P6 broke free of the classroom this week! Manvir, Malveer and Ivan were given a demonstration of Babu James’s electric car. Tanya and Eunice went to Mweka to learn about the Roots and Shoots Program and to plant trees. Ian took his puppy to a local school to show the children there that if you raise dogs with kindness the animals will be kind in return. Julian and Milcah visited the Amani Centre for street children. Faraja and Mithra went to Kalani orphanage. Raymond and Rocco went to TPC to learn about the reintroduction of wild animals and how the problem of poaching is being dealt with. This weekend Townes and Reuben are hoping to visit a village in Monduli. We have some action underway: Ian and Scarlet are collecting toys and bedding for the cats and dogs at Mbwa Africa. Milcah and Julian ran an art activity at Amani and plan to return to run more. Next week we have visits to a school for the blind and an animal sanctuary planned. Many thanks to Ms. Catherine and all parents who have made these wonderful firsthand learning experiences possible.
It was another great week for the P5 class. The highlight this week was enjoying making new friends with the P5 class from Arusha. The 24 hours they were here were packed full of fun and educational activities. Thanks to Ms. Zoe, they were able to dissect a goat heart and lungs. After that they hiked to the river and appreciated the beautiful natural environment. When we returned to school, they played in the pool thanks to Mr. Sabini. Everyone had fun splashing and swimming. They followed that with a delicious dinner thanks to the chefs in the kitchen. Then, they walked back to Kishari house to play flashlight tag. The rain finally fell, thankfully late in the day, so they were able to watch The Lorax with their new friends. Today they were shared their projects, posters, books, and poems to do a final wrap up of the Human Body unit. It was a great visit, and I am very thankful everyone was cooperative and caring. We are very thankful to all that made it such a unique and awesome experience.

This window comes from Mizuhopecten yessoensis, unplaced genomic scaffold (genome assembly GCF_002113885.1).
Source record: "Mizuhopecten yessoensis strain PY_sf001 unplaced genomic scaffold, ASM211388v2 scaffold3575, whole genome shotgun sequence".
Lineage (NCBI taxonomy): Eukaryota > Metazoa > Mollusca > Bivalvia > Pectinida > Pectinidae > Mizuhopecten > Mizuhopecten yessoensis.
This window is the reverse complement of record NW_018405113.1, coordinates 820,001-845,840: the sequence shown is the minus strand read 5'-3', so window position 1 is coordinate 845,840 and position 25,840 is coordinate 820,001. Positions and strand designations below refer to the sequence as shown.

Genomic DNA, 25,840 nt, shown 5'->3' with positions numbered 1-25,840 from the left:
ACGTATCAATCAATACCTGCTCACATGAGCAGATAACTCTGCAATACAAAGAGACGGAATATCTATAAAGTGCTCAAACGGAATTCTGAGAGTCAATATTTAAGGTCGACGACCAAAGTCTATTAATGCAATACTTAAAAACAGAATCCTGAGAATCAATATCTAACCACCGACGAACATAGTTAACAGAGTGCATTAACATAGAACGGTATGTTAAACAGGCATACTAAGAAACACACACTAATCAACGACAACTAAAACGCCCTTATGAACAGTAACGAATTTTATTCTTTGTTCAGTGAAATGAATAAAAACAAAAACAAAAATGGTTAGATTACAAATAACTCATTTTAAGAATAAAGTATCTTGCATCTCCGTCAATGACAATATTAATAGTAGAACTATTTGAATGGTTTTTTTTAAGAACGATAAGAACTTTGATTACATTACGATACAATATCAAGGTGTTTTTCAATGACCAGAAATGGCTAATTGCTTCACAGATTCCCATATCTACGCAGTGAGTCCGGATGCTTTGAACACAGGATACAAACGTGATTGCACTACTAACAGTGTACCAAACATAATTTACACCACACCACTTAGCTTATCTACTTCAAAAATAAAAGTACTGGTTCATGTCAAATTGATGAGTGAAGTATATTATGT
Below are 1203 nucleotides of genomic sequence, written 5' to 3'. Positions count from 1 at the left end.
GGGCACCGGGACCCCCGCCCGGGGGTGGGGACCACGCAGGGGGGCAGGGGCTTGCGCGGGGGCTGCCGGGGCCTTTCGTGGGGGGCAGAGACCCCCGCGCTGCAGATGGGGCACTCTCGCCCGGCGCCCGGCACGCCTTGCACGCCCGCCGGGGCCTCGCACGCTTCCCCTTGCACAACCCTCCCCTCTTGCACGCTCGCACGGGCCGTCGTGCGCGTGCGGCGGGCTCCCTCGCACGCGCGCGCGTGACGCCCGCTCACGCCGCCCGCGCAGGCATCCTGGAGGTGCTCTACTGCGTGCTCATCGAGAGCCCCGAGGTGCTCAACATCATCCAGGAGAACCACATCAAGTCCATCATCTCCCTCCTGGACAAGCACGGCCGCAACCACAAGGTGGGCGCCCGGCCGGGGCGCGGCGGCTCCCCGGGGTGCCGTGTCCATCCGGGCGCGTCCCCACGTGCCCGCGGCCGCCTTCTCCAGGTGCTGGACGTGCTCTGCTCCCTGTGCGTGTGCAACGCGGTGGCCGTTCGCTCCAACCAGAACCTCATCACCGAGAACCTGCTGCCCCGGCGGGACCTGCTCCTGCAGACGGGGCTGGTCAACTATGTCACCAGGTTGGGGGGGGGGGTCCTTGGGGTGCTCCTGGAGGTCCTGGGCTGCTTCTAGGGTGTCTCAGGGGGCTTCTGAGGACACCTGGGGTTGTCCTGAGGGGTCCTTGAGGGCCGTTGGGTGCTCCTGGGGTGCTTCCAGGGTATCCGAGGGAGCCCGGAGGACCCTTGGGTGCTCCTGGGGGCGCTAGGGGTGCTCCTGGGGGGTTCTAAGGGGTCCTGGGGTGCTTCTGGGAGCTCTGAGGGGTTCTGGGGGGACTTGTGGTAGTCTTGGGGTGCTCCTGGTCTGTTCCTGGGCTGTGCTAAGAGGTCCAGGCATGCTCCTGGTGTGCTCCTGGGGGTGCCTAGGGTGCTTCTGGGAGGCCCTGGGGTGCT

The P4s have really enjoyed the shopping activity and they were allowed to have fun and get comfortable with playing shop. During the week, we started looking at the different denominations of coins within the British pound. In the coming week, we will look at the notes and start working on Tanzanian Shillings. We will look at the different denominations and move to add and subtract different amounts. In our Inventions unit, we are looking at the different inventions and reasons people invented. We are incorporating this with Design and Technology where students are also designing their own inventions or innovations. We are looking at passages about famous inventors and will be using inference and prediction as literary tools.